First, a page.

The National Lacrosse League has twice before tried to have a team play in the Nassau Coliseum, only to have that team either fold (Saints), or move elsewhere, and then fold (Orlando Titans). Perhaps the league believes that the third time's the charm, because they granted an expansion franchise to GF Sports, a holding company that was created by a private equity firm, GF Capital Management. Known as the New York Riptide, the team had three road games to start the season before playing two more at the Coliseum, drawing 6,000 to their first and 5,000 to their second home games. Unfortunately, they had yet to win one.

It is not worth traveling to Uniondale for just a single game, but last Saturday, there was a doubleheader with the Islanders taking on the Capitals in the afternoon and the Riptide hosting the Georgia Swarm in the evening. I ended up renting a car and spending the weekend in the area. After the Islanders blew a 4-1 lead by giving up five third period goals, I took a break at the Marriott next to the Coliseum before returning for the nightcap. The cheapest tickets at the box office were $18, which put you in the end zone (view above). There was a snowstorm that kept many fans away, as you can see, with attendance announced at 2,351.

I was able to move around a bit and settled on a spot near the non-existent blue line. The Swarm wear bright yellow uniforms that are visible from space, at least according to the announcer.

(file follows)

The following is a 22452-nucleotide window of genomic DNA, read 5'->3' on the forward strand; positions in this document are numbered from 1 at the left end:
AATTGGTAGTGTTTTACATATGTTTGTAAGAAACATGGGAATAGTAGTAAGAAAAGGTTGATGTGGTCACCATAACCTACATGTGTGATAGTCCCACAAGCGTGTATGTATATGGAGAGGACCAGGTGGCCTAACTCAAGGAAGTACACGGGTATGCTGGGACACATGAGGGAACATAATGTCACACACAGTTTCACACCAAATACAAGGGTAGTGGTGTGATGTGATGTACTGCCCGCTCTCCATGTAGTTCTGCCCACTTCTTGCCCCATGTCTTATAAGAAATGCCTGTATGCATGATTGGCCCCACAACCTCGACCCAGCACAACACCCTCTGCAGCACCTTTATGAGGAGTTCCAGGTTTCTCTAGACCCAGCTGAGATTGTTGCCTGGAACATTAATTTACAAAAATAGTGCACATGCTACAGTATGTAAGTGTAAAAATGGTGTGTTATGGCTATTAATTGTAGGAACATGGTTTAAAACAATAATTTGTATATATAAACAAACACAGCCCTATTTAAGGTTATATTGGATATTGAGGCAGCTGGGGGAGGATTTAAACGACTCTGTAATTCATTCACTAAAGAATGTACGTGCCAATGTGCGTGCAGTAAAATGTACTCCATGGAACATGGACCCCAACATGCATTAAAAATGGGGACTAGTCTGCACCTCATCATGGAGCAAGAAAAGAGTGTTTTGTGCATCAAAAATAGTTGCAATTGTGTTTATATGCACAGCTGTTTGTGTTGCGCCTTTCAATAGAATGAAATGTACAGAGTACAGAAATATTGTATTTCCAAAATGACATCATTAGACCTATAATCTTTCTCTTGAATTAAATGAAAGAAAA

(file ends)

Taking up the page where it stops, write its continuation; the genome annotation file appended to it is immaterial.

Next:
The team uses the Riptide theme creatively, with the hashtag #GetPulledIn and a party area behind one of the nets known as the Sandbar. There's also a dance team that probably has a catchy name, but not catchy enough for me to have caught it. I was impressed by the work put into the team and hope that they can avoid the fate of their predecessors.

And if they have more games like this one, then they just might. Down 10-6 with about 10 minutes to go, the Riptide scored 5 straight goals in 5:55 to take a surprising lead. But Georgia replied with two quick ones and New York was down 12-11 with two minutes left. With goalie Alex Buque (who is listed at 5'11", 332 lbs) on the bench, the Riptide pressed and found a miraculous equalizer from Gale Thorpe with 1.3 seconds left. This led to overtime and after a couple of stops by both sides, Riptide captain Dan MacRae found himself alone in the Swarm zone and fired a shot that beat Kevin Orleman and gave the Riptide their historic first win.

Afterwards, the players shook hands in a line, something that is unusual in pro sports, particularly in the regular season. But with many of these players also toiling in the MLL in the summer, I think that everyone knows everyone else in the lacrosse world and this is more of a greeting than anything.


For me, one interesting part was seeing Jordan Hall playing for Georgia; he played for New York as a rookie back in 2008 and was with Orlando when I saw them in their only season.

Next Up

The Club 123 meetup is this weekend at Chase Center in San Francisco. I'll also be seeing a college hoops game as the San Franacisco Dons host BYU. Check back next week for recaps.